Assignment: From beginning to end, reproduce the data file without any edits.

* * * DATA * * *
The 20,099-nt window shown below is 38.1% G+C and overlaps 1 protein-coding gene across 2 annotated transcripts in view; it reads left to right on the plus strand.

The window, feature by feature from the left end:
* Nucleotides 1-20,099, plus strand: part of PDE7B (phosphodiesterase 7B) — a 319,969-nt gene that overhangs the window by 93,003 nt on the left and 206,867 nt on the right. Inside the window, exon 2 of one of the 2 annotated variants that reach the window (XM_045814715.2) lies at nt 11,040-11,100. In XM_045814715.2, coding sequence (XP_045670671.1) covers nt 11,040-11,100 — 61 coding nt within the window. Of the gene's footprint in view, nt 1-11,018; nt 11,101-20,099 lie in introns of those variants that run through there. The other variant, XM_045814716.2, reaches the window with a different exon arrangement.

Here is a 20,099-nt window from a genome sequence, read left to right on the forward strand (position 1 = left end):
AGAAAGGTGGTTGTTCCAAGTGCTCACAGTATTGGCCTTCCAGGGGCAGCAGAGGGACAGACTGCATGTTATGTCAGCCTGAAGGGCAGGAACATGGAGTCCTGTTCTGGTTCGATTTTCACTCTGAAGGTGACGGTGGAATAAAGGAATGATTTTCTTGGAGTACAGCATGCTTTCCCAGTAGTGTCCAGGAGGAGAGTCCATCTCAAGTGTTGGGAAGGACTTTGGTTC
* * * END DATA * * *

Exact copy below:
The 20,099-nt window shown below is 38.1% G+C and overlaps 1 protein-coding gene across 2 annotated transcripts in view; it reads left to right on the plus strand.

The window, feature by feature from the left end:
* Nucleotides 1-20,099, plus strand: part of PDE7B (phosphodiesterase 7B) — a 319,969-nt gene that overhangs the window by 93,003 nt on the left and 206,867 nt on the right. Inside the window, exon 2 of one of the 2 annotated variants that reach the window (XM_045814715.2) lies at nt 11,040-11,100. In XM_045814715.2, coding sequence (XP_045670671.1) covers nt 11,040-11,100 — 61 coding nt within the window. Of the gene's footprint in view, nt 1-11,018; nt 11,101-20,099 lie in introns of those variants that run through there. The other variant, XM_045814716.2, reaches the window with a different exon arrangement.

Here is a 20,099-nt window from a genome sequence, read left to right on the forward strand (position 1 = left end):
AGAAAGGTGGTTGTTCCAAGTGCTCACAGTATTGGCCTTCCAGGGGCAGCAGAGGGACAGACTGCATGTTATGTCAGCCTGAAGGGCAGGAACATGGAGTCCTGTTCTGGTTCGATTTTCACTCTGAAGGTGACGGTGGAATAAAGGAATGATTTTCTTGGAGTACAGCATGCTTTCCCAGTAGTGTCCAGGAGGAGAGTCCATCTCAAGTGTTGGGAAGGACTTTGGTTC